What's it like to live together, raise kids together and, when you go off to work, there you are: together again?
In recent weeks, I have reviewed a spate of restaurants run by husbands and wives or some kind of domestic partnership equivalent. Magpie. Bistro La Petite France, CafÃ© Marika, Chando's Tacos. I can think of plenty more, including superb ones such as Taste in Plymouth and Boulevard Bistro in Elk Grove. I've also heard of more than a few restaurant divorces (including at least a few where they get divorced but continue working at the same eatery).
I imagine that most relationship experts would say it's best to have some healthy time apart, that working and living together can put a tremendous strain on a relationship. It takes a special kind of couple to make it work. And in the pressure cooker that is the restaurant business - where chaos is pretty much a daily part of the routine - those strains can be magnified significantly.
The latest husband-and-wife restaurant team is Edmund and Jade Abay of Pocket Bistro. She's out front and he's the chef in the back. Not only that, they're raising three kids. And I found out later via email from a reader that Jade also has another job.
That's more than plenty to deal with. But these two know their strengths and they don't seem to overlap in ways that could create unnecessary tension.
Can couples survive the restaurant business? Like the Abays, the ones that seem to handle it best have very specific - and very different - areas of expertise. That eliminates a lot of bickering right there. Do you really want to argue over what color to paint the guest bathroom at home, then come to work and argue over how the staff is trained or what fish special to put on the menu? It's also important to divide up the shifts, so that the two are not always at the restaurant at the same time.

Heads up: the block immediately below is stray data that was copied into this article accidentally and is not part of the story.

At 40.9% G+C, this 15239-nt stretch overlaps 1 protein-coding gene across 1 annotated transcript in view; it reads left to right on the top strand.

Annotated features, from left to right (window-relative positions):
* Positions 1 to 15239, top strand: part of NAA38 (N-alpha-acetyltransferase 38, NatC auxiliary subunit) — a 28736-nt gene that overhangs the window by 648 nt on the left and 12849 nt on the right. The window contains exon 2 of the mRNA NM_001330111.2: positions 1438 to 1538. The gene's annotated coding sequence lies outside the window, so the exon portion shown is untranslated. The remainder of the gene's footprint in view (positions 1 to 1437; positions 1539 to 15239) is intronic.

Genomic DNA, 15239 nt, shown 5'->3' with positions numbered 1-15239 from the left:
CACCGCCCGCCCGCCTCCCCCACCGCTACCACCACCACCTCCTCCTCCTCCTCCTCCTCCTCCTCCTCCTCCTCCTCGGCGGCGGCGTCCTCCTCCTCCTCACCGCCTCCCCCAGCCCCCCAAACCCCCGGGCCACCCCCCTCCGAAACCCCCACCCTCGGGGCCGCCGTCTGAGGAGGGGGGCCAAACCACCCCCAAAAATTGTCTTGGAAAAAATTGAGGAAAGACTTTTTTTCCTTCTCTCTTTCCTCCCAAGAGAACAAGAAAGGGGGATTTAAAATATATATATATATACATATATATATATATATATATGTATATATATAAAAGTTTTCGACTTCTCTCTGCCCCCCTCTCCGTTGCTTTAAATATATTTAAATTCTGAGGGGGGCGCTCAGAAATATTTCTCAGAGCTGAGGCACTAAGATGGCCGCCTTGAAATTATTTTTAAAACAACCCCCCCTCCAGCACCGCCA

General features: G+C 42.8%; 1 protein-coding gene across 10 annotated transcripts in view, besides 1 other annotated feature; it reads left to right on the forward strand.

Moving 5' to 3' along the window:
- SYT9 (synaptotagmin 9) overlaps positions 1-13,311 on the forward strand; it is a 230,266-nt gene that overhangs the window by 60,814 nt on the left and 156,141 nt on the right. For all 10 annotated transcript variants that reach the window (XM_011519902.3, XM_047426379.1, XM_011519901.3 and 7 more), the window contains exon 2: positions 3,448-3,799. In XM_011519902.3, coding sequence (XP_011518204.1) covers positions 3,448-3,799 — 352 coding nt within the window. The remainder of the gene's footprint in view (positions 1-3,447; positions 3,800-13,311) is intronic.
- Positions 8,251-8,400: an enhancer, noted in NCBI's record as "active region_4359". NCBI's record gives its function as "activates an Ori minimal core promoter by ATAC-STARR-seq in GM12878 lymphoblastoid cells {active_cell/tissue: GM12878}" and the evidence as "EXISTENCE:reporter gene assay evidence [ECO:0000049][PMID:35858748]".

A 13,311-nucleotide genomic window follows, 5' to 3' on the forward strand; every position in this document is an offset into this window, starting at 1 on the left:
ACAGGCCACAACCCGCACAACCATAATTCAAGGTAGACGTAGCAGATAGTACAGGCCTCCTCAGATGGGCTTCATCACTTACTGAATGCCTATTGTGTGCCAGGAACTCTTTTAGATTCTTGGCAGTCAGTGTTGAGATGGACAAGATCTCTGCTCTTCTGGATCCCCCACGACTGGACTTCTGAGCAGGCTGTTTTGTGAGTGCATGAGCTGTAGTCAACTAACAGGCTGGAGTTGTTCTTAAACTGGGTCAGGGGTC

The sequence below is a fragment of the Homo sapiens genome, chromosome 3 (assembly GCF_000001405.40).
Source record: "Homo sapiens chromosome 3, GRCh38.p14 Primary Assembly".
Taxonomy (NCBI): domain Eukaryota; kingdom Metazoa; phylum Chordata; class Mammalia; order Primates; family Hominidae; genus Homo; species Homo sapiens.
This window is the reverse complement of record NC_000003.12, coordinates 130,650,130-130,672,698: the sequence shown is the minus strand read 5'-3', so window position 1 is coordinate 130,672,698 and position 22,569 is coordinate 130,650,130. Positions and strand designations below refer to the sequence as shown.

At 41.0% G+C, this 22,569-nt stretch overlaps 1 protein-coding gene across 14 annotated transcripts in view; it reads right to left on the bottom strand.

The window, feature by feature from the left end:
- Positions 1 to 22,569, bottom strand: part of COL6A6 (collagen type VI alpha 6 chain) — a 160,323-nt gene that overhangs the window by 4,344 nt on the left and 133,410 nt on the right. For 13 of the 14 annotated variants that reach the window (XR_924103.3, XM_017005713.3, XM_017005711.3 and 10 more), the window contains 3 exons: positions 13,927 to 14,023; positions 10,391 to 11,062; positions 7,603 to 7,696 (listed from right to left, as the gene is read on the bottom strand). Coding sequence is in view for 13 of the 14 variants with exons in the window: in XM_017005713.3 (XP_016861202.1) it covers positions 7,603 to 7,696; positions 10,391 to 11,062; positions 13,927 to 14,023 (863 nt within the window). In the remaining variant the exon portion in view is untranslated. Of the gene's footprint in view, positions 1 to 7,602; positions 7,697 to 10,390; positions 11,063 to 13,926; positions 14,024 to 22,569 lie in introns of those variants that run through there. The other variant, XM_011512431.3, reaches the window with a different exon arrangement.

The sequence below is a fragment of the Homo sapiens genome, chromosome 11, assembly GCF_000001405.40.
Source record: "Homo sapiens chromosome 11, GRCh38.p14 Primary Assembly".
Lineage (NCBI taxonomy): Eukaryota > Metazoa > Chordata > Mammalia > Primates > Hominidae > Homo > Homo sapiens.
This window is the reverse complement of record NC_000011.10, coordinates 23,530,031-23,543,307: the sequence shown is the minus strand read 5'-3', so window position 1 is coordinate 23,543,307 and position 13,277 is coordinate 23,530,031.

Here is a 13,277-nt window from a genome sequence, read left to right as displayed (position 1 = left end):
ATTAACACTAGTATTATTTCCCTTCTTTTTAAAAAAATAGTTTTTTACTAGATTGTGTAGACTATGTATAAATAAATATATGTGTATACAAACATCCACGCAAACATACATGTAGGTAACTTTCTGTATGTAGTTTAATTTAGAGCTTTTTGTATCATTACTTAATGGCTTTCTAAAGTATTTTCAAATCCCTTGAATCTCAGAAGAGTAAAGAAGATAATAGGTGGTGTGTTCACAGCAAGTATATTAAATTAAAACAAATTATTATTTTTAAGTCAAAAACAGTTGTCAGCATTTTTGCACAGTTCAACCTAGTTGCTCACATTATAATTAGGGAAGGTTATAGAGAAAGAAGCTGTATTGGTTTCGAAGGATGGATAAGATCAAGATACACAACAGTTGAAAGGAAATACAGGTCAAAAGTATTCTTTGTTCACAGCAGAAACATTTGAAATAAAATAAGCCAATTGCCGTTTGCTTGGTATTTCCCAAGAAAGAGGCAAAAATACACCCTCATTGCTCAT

Arguing at work? That can either be entertaining to the staff or, more likely, stressful and divisive. Worse: bringing the arguments about home life and continuing them during your work life. Relationships are tough enough.
But there are pluses, too. Anyone who has worked in the restaurant business understands the joy and the adrenaline rush of having a good night, of really nailing the service, feeling the energy in the room and encountering all kinds of satisfying customers who rave about the food they just devoured. When it happens, that kind of rush can build an even closer bond.
I say all this, of course, while sitting in a room without any interruptions, just me and my dogs. Maybe it's me, but sometimes that's the way I like it.
Changing the subject, I focused a good bit of my attention this week on chain restaurants, mostly because Edmund and Jade met while they both worked at P.F. Chang's. Even though I don't review chains that often, I spend a lot more time than you might imagine thinking about chains. I do so in part because I am carrying some baggage. Over the years, I have had very poor experiences at certain locally owned businesses - poor product, little effort, rude service, etc., so much so that I wondered why I should support them instead of the big, bad chain.
Don't you think chains know this? Don't you think they're waiting to scoop up all of those frustrated customers who give a local business a shot, only to feel shortchanged?
When chains are honing their concept, they know they have to hire the right people, train them thoroughly and supervise them carefully so that each and every employee is properly representing the business and its mission. If local joints sometimes fall short, this is one glaring area to look at. Why do you have a grouch greeting people? Why doesn't the server know the menu? Why are they sloppily dressed? (I'm not saying this about Pocket Bistro, by the way). The chains are constantly looking at this aspect of the business. At P.F. Chang's, for instance, I ordered takeout one night. When I went inside to wait, the host showed me to the back where the to-go orders are completed. Then another friendly employee came by and offered me a complimentary soft drink while I waited. Recently, when I went to a locally owned restaurant in midtown, I stood and waited, only to be greeted by a man who said, "Two?" That was it. No smile. No welcome. And it just wasn't up to what the successful chains do.